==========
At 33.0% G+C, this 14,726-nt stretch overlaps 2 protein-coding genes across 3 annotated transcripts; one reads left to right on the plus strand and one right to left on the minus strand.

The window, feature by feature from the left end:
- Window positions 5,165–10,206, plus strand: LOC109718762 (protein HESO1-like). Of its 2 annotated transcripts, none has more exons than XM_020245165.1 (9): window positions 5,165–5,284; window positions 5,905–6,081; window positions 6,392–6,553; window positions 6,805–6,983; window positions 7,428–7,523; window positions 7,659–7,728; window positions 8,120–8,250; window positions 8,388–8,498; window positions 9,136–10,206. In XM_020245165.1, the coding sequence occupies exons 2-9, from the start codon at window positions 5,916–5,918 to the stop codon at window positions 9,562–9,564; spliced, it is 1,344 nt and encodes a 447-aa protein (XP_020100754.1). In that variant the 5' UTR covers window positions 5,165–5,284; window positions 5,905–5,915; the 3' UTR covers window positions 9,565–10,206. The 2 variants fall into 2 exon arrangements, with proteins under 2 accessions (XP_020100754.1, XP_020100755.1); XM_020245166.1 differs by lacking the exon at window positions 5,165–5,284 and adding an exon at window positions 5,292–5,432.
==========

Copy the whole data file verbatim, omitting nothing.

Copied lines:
At 33.0% G+C, this 14,726-nt stretch overlaps 2 protein-coding genes across 3 annotated transcripts; one reads left to right on the plus strand and one right to left on the minus strand.

The window, feature by feature from the left end:
- Window positions 5,165–10,206, plus strand: LOC109718762 (protein HESO1-like). Of its 2 annotated transcripts, none has more exons than XM_020245165.1 (9): window positions 5,165–5,284; window positions 5,905–6,081; window positions 6,392–6,553; window positions 6,805–6,983; window positions 7,428–7,523; window positions 7,659–7,728; window positions 8,120–8,250; window positions 8,388–8,498; window positions 9,136–10,206. In XM_020245165.1, the coding sequence occupies exons 2-9, from the start codon at window positions 5,916–5,918 to the stop codon at window positions 9,562–9,564; spliced, it is 1,344 nt and encodes a 447-aa protein (XP_020100754.1). In that variant the 5' UTR covers window positions 5,165–5,284; window positions 5,905–5,915; the 3' UTR covers window positions 9,565–10,206. The 2 variants fall into 2 exon arrangements, with proteins under 2 accessions (XP_020100754.1, XP_020100755.1); XM_020245166.1 differs by lacking the exon at window positions 5,165–5,284 and adding an exon at window positions 5,292–5,432.